“We. Just. Need. It.” she snarled. So I’d taken the form, poked away at it until I got bored, then I’d left it in the X-ray room. At which point someone must have decided to put it into an envelope and mail it to me.
Now, as they say, it’s personal.
The obvious course of action is to fill out the form and send it back. I don’t know if I can do that. It feels too much like what pickup artists call a “compliance exercise”, where you ask your date to perform a few minor tasks on your behalf so she internalizes a bit of subservience nice and early in the relationship.
“Get me that napkin, would you?”
“Look up the hours and make sure they’re still open.”
“I’ll get the car. Here’s my card. Go ahead and pay, then come out.”
Ridiculous stuff, right? Just like the “Best Friends Test” from The Game is ridiculous, just like doing magic tricks at a bar is ridiculous, just like pretending to take astrology seriously during a first date is ridiculous. And it all works. It’s all so murderously effective that near the end of my dating days I made it a point of pride to not do any of it, the same way my son insists on fencing left-handed. So it would mean more when I won.
This, too, is ridiculous.
In any event, I will be God-dammed if I am going to be compliance-exercised by an orthopedic practice. The whole experience of seeing a doctor is one big exercise in psychological manipulation anyway. Until seventy or eighty years ago, it simply didn’t exist. Before then, you either visited the doctor at his home or he came to you at yours. This whole pro-wrestling rigamarole of multiple waiting rooms and endless forms and physician’s assistants and whatnot is a modern invention designed to maximize a doctor’s income. I’m not sure it’s working for anyone, including the doctors.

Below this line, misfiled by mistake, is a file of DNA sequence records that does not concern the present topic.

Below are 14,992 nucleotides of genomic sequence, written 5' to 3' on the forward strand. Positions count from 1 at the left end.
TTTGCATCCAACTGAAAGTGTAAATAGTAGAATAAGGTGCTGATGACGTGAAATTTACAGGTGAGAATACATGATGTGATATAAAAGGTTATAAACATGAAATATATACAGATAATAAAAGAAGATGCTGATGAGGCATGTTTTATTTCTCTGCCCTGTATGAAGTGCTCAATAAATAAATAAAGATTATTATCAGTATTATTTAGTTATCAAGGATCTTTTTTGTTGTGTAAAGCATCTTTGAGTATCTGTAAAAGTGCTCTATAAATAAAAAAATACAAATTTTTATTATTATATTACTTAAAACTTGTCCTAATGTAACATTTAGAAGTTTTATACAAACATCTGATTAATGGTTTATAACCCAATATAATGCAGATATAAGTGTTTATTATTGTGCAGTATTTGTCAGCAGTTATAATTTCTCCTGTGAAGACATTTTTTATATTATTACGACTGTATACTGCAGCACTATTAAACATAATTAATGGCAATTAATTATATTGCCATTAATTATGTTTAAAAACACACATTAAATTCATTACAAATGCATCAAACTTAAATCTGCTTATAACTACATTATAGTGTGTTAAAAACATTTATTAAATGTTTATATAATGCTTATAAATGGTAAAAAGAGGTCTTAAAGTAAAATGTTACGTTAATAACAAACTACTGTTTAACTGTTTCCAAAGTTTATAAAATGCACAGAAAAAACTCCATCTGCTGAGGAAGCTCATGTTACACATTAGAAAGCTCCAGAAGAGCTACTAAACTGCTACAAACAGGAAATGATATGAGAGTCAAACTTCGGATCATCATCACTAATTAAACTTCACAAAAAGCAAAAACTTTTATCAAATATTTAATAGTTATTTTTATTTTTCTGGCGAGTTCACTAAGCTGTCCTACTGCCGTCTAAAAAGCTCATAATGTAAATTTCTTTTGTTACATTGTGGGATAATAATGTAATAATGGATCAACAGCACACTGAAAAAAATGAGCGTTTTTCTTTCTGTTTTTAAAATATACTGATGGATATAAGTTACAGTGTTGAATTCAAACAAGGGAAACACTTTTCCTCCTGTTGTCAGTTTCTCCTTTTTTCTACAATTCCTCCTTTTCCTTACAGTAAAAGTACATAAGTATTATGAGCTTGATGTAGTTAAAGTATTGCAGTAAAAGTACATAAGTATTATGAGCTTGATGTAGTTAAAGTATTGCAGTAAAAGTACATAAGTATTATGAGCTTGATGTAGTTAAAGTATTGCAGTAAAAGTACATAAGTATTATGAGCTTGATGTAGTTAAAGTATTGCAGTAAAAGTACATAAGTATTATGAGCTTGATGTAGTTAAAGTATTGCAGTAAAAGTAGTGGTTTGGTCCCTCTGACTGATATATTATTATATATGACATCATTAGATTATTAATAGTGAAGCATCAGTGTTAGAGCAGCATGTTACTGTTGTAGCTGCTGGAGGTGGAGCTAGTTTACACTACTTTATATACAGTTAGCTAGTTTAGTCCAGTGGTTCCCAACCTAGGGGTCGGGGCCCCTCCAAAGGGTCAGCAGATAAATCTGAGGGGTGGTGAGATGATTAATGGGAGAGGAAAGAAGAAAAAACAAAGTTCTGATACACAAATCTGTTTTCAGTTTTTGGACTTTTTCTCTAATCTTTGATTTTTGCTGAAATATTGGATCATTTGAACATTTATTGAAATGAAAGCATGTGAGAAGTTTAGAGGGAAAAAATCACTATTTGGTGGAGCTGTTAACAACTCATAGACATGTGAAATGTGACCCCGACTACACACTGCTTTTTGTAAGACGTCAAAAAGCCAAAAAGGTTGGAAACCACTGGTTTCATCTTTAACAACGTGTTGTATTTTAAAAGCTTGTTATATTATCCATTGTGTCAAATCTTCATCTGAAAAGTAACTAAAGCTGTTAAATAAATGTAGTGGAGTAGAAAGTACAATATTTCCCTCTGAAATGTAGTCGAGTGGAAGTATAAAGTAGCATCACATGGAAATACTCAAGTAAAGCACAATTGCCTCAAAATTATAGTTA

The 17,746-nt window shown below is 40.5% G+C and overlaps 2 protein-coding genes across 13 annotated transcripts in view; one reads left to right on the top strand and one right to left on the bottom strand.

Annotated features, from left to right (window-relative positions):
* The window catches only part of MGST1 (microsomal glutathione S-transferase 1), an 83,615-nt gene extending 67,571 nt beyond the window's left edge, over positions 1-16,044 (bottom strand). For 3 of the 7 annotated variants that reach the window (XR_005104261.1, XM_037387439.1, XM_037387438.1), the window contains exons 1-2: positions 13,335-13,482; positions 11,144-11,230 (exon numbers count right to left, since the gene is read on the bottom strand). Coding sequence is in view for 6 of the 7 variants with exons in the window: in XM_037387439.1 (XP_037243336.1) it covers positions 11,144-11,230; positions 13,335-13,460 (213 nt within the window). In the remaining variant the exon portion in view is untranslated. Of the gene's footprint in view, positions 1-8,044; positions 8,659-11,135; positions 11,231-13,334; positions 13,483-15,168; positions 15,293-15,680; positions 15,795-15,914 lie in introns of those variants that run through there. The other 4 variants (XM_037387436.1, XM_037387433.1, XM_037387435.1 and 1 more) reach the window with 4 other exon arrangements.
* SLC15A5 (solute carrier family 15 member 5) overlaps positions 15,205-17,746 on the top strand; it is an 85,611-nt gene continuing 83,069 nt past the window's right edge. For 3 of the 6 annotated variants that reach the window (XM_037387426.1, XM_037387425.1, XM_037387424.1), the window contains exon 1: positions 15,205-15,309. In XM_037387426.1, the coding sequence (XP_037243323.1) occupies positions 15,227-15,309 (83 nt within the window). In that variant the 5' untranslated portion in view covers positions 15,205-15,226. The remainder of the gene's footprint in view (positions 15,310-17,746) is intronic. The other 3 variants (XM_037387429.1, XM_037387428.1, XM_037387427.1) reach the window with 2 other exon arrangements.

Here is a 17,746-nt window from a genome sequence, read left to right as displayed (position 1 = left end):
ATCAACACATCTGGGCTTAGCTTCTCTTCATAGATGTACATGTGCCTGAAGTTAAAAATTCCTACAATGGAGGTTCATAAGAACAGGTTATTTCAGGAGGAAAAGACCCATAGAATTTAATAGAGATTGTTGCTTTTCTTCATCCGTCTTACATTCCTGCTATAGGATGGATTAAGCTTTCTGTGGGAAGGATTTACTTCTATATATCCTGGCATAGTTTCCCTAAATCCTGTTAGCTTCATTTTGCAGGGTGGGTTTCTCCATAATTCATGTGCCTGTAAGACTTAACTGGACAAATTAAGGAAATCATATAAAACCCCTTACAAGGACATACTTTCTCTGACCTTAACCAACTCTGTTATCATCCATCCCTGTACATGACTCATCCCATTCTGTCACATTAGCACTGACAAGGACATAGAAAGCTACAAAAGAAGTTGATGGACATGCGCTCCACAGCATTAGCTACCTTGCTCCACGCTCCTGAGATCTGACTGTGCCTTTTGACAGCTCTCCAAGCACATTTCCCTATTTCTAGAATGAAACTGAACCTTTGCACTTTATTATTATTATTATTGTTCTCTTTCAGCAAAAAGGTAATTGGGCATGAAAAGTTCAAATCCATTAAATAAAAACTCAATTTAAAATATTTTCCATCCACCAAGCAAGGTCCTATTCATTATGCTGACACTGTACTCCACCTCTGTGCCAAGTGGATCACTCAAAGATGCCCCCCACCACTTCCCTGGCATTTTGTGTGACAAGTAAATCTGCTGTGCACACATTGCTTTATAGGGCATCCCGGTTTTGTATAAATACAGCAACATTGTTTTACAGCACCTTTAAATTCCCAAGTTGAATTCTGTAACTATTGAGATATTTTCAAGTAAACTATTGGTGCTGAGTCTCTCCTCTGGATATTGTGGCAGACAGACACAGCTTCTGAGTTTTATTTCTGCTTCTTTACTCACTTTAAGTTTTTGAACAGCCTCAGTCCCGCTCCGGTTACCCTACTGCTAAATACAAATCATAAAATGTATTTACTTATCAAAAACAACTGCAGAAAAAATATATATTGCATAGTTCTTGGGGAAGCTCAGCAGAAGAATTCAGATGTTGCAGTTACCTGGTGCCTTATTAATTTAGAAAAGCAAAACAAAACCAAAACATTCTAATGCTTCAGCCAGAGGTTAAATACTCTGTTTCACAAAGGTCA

The entire process has become financialized — from the loans the doctors take out before med school to the tombstones handed out by investment banks when they “assemble the package” for something like my ortho’s outpatient-surgery cathedral. When I pay for whatever surgery I wind up getting, I’ll be using a Health Savings Account, set up to be tax-exempt by lobbyists who envisioned massive interest earnings on the accumulated capital. The actual payment will be processed by Visa, which will take its cut as well. We are all just puppets dancing at the ends of long strings made all the more odious for their convenience.
Back to the form. The worst part of this whole thing is that there is no way my doctor is going to actually use anything I write down. What if I tell the form that I’m chronically depressed, that I’m tired most of the time, that I often find myself frozen in bed because I don’t see the point in leaving the house? Is that going to affect the shape and size of a plastic knee implant, or the volume of the platelets injected between femur and meniscus? I’ve been sick something like a dozen times in the past year, mostly because of travel and various periods of confinement in the flying typhoid tubes operated by Southwest Airlines and Korean Air. Is that going to make my femoral edema easier to understand? (Well, that one might actually be relevant, I don’t know, I’m only a doctor of the human heart.)
Alternately, what if they take it as gospel? I don’t know when my femur nail was removed. I think it was June of 1991, but it could also have been June of 1990. If I put 1991 but their own records from the procedure show 1990, are they going to wipe that out and replace it will my subjective recall? I can’t remember how many surgeries I’ve had on my right knee, either. Why am I being asked to provide this information for the guy who did all the procedures, and who took copious notes besides?
My current thought is that I’m going to mail the form back to them — without completing it. Which is a completely juvenile thing to do. I don’t mind that. One nice part of getting old is the gradual loss of contempt for the attitudes, and behavior, of one’s youth. Even as one gains a greater understanding into what you saw, and heard, and read, as a child. When I was twelve years old, I read Ahab’s line as through a glass darkly:
Talk not to me of blasphemy, man; I’d strike the sun if it insulted me. For could the sun do that, then could I do the other
I understand what the old bastard meant now. Oh yes, I do. If they can mail a form, I can mail it back.
For Hagerty, I discussed my wife’s latest competitive mishap.